The last time I got the energy to write on SS&O, I promised to be back to my usual semi-frequent writing self. Since then, I have realized that I don’t have that in me. Not even a Felix Hernandez perfect game could get me to write. The King had arguably the best individual performance in Seattle sports history and I didn’t comment on it. I did instagram about it though (b_boyd619, I don’t take THAT many pictures of sunsets and I could use some more non-sorority girl followers). But the point is that I am not the writing machine I thought I could be when Stanton and I started this blog last year. The application to the UW Football Preview is coming soon folks, trust me. There is one thing that will infinitely motivate me though. Ever since I was probably about ten, my dad stopped buying a program for every Husky Football game, and so did most of the people in the vicinity of Section 32, Row X, seats 3 and 4. They had me. I am a wealth of Husky Football knowledge. People who want to know a little bit about the team to have enough to talk about at a tailgate ask me how the team is going to be this year. That is what I can do for you. Husky Football is the one thing that I will always have the time to write about. So here we go. Welcome to the 2012 Washington Huskies.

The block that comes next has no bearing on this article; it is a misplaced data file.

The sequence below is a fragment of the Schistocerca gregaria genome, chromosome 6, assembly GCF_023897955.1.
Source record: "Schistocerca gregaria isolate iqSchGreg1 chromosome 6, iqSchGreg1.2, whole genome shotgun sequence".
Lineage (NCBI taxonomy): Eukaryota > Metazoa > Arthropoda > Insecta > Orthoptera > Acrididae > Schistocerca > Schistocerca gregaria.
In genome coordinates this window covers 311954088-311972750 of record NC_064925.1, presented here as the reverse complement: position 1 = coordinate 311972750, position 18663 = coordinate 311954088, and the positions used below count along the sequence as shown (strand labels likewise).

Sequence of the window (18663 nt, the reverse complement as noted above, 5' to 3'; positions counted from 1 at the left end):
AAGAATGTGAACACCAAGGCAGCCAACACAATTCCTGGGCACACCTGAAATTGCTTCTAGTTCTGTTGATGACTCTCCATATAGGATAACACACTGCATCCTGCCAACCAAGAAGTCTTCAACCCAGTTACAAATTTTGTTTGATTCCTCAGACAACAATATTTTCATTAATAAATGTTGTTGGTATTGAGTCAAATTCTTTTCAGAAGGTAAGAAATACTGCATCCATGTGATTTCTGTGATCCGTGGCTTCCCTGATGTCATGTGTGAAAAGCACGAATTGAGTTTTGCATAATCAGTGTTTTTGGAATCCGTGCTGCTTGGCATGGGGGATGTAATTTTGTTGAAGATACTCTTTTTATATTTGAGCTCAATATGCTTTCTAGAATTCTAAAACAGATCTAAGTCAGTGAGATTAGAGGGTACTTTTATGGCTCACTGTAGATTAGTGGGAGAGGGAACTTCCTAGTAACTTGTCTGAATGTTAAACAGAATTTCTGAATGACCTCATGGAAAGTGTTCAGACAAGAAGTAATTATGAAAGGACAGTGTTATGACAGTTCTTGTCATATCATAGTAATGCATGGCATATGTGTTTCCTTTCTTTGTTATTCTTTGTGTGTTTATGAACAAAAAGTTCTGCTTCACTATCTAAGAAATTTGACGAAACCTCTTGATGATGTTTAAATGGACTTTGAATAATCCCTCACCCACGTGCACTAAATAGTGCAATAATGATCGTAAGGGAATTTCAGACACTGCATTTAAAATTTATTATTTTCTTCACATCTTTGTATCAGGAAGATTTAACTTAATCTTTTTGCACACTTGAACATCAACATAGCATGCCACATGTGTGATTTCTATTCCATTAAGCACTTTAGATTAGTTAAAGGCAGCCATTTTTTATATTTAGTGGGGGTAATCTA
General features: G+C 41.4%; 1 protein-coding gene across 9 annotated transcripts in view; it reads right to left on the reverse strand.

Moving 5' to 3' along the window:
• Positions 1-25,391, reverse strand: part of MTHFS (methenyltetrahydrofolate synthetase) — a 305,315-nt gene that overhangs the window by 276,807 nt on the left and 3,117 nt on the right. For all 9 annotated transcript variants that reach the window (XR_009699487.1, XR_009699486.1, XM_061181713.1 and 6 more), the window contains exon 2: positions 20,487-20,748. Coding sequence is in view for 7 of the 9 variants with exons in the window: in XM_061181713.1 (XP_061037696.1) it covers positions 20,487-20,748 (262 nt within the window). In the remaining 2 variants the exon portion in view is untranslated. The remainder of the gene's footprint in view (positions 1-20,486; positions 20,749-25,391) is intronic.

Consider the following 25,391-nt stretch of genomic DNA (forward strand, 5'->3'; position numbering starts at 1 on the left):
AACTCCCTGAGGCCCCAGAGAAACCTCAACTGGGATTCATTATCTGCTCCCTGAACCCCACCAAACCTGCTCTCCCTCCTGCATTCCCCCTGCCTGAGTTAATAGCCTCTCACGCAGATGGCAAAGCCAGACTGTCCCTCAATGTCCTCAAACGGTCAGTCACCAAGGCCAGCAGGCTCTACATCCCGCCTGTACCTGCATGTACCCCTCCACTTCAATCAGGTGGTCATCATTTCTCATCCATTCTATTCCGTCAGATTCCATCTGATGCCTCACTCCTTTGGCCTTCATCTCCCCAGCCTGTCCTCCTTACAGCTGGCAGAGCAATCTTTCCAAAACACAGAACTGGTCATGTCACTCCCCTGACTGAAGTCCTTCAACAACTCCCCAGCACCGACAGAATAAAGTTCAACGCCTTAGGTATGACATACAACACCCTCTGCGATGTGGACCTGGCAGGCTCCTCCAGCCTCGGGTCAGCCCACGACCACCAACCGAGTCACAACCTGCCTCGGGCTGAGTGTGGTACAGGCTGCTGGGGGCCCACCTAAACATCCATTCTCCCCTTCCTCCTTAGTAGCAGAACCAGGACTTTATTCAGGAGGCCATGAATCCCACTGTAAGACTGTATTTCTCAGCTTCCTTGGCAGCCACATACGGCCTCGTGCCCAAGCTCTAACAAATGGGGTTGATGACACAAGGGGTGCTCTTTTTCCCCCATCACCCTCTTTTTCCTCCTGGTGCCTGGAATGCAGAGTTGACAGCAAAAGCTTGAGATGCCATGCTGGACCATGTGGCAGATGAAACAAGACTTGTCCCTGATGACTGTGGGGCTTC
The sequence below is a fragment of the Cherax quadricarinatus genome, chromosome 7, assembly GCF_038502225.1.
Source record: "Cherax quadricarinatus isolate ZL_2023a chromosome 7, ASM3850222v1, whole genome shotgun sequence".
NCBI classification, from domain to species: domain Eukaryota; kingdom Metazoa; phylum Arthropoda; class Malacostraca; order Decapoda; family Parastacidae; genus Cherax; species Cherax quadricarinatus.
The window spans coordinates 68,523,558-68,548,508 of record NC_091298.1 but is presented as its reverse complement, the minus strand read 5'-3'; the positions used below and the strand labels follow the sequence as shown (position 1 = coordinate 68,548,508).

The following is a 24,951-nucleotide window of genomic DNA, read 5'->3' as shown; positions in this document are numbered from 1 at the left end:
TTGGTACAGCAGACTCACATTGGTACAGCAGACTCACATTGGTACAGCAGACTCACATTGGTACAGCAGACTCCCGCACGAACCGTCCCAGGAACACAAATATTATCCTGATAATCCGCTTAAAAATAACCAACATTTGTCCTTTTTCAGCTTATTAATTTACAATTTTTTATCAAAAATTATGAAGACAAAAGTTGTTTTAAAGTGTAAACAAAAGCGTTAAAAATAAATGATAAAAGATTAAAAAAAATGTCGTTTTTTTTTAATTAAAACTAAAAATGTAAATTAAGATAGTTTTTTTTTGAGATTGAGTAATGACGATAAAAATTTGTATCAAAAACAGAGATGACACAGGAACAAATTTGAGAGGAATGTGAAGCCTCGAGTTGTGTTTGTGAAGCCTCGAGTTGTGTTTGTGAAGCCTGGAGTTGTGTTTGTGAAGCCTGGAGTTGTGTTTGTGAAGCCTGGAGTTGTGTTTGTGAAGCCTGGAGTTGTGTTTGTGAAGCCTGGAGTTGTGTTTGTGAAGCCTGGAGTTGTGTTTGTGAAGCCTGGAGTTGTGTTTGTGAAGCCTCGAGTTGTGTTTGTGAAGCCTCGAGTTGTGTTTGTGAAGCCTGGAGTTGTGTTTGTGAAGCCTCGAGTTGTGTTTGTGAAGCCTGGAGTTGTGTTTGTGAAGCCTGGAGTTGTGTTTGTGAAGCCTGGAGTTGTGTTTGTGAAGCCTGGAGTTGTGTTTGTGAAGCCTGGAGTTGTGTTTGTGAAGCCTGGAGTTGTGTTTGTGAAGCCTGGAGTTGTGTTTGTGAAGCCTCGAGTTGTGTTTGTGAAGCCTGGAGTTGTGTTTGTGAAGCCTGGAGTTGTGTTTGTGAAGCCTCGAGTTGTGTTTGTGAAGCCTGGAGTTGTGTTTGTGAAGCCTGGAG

The above image is the lasting one for the 2011 UW Football campaign. Robert Griffin III and Terrence Ganaway ran away from the UW defense in the Alamo Bowl back in December. The Dawgs lost 67-56 that night, giving up 777 yards of total offense. Those numbers are disgusting, even for the biggest proponent of offensive football. Such was the case for most of last season. Nick Holt and co. gave up 51 points to Nebraska, 65 to Stanford, 34 to Oregon, 40 to USC, and 38 to Oregon State amidst several other lousy defensive performances. To make matters worse, the offense was absolutely dynamite at times last season. Keith Price set passing TD records, Chris Polk ran for almost 1,500 yards and highly touted freshmen Kasen Williams and Austin Seferian-Jenkins performed extremely well. The firing of defensive coordinator Nick Holt after the Alamo Bowl was in my opinion about a month too late, but absolutely requited. You can’t be paid to be a defensive coordinator if your defense actually looks uncoordinated. I’m telling you, there are way better defenses out there with much worse players than the Huskies do, so the finger points up.